Gerald Sim



Gerald Sim
PhD, Film Studies, University of Iowa
BS, Biology, Duke

Email: gsim@fau.edu
Phone: (561)297-2050
Areas of Expertise: American Cinema, National Cinema, Critical Theory

Gerald Sim returns to FAU after an eventful year as the Lee Kong Chian NUS-Stanford Distinguished Fellow on Contemporary Southeast Asia for 2016-17. He spent the Fall Quarter of 2016 as a Visiting Scholar at Stanford’s Walter H. Shorenstein Asia Pacific Research Center, then the following spring at the National University of Singapore. Before those postings, he completed a summer stint at the Asia Research Institute on a Visiting Senior Research Fellowship funded by the Henry Luce Foundation.

In the coming semesters, through iterations of his classes on film theory and new media, he hopes to form a research agenda with conceptual filaments from earlier essays about digital culture, big data, and new media historiography.

“My thinking about film and media studies is informed by the historical materialism of the Frankfurt School, which continues to hold great relevance to how we can understand a world so overdetermined by global capital, and critique a media culture so regulated by conglomerates and driven by commerce. I tend to place great emphasis on aesthetic form and believe that textual analysis is invaluable and necessary. These principles have guided my approach to a variety of topics in cinema and media studies, including national cinema, digital cinematography, financial media, film music, and race.

“I enjoy being complemented by colleagues in film studies at FAU who are united in the view that films are simultaneously aesthetic objects, products of the culture industry, as well as instruments of social change. I am also reminded at every faculty colloquium and hallway chat of how our intellectual community – based in a place like Boca Raton, no less – is enlivened by the diversity of our individual interests.”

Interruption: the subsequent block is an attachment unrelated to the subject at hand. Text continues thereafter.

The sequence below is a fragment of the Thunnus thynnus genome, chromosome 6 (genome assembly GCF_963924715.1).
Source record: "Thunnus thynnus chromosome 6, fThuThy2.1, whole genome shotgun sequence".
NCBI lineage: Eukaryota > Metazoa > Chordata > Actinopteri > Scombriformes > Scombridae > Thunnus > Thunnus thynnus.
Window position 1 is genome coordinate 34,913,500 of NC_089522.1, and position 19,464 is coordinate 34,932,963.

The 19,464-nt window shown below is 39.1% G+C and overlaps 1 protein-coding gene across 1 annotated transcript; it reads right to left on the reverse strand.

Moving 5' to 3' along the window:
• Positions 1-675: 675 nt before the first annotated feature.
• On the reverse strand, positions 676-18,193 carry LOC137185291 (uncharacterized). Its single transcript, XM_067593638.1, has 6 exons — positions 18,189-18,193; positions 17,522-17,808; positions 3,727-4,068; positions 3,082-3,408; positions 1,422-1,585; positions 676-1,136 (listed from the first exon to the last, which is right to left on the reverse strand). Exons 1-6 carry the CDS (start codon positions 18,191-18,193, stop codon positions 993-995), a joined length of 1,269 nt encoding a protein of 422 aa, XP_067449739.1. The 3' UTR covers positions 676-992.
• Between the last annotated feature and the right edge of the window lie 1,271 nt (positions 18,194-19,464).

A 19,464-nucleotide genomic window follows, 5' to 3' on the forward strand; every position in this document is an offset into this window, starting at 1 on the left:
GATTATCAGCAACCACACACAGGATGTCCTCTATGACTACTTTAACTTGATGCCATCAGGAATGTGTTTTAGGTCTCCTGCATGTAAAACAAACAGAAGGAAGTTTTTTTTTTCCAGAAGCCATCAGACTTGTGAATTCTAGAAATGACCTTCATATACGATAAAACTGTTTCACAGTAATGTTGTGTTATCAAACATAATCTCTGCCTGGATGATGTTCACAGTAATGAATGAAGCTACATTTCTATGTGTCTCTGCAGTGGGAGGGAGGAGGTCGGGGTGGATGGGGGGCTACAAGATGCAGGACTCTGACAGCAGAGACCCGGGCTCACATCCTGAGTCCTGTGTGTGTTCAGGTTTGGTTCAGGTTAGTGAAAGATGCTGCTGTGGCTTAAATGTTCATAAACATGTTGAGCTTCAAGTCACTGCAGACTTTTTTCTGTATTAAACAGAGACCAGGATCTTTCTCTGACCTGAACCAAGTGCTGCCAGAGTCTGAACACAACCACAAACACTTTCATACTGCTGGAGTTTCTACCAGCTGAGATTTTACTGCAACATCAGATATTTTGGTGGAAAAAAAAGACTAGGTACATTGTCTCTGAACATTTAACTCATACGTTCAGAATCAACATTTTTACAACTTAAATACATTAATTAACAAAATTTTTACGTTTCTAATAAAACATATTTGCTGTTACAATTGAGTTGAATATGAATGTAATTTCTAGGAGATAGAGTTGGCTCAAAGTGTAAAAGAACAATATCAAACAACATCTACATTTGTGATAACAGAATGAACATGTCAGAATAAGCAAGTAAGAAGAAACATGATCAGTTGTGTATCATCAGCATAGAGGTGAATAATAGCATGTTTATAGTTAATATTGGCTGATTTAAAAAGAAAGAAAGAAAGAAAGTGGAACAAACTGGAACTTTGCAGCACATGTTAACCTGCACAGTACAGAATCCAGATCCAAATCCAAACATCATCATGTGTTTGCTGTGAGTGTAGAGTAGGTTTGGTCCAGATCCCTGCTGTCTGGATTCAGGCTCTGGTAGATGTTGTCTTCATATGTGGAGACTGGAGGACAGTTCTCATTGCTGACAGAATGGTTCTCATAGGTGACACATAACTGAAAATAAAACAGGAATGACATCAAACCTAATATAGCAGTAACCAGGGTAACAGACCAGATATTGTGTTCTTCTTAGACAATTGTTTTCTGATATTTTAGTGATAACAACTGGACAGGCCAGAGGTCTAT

(Photo by Rod Searcey)

Recent Publications

“Individual Disruptors and Economic Gamechangers: Netflix, New Media, and Neoliberalism,” in The Netflix Effect: Technology and Entertainment in the 21st Century, edited by Kevin McDonald and Daniel Smith-Rowsey (New York: Bloomsbury Academic, 2016).

"Race and the Cinematic “Machine”," in The Routledge Companion to Media and Race, edited by Christopher P. Campbell (New York: Routledge, 2016).

Subject of Film and Race

The Subject of Film and Race: Retheorizing Politics, Ideology, and Cinema (2014) is the first comprehensive intervention into how film critics and scholars have sought to understand cinema's relationship to racial ideology. MORE...

"Social Justice and Cinema," in Routledge International Handbook of Social Justice, edited by Michael Reisch (London: Routledge, 2014), 502-12.

"The Other Person in the Bathroom: Mixed Emotions about Cognitivist Film Music Theory," Quarterly Review of Film and Video 30.4 (2012): 309-322.

"Jim Cramer's Mad Money: Disavowals of a Late Capitalist Investor," Rethinking Marxism 24.2 (2012): 307-316.

"When and Where is the Digital Revolution in Cinematography?" Projections 6.1 (2012): 79-100.

Festival reports from the very excellent True/False Film Festival in Columbia, Missouri, for Framework (2013, 2012, 2011, 2010).

"Said's Marxism: Orientalism's Relationship to Film Studies and Race." Discourse 34.2 (2012): 240-262.


FIL 2000: Film Appreciation

FIL 4037: Film Since the 1940’s

VIC 4943: Multimedia Practicum

FIL 3803: Film Theory

FIL 4036: Film to the 1940s

FIL 4843: Studies in Asian Cinema

FIL 4851: Film Criticism

COM 4332: Studies in New Media

MMC 6715: Studies in New Media (grad)

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 Last Modified 8/16/17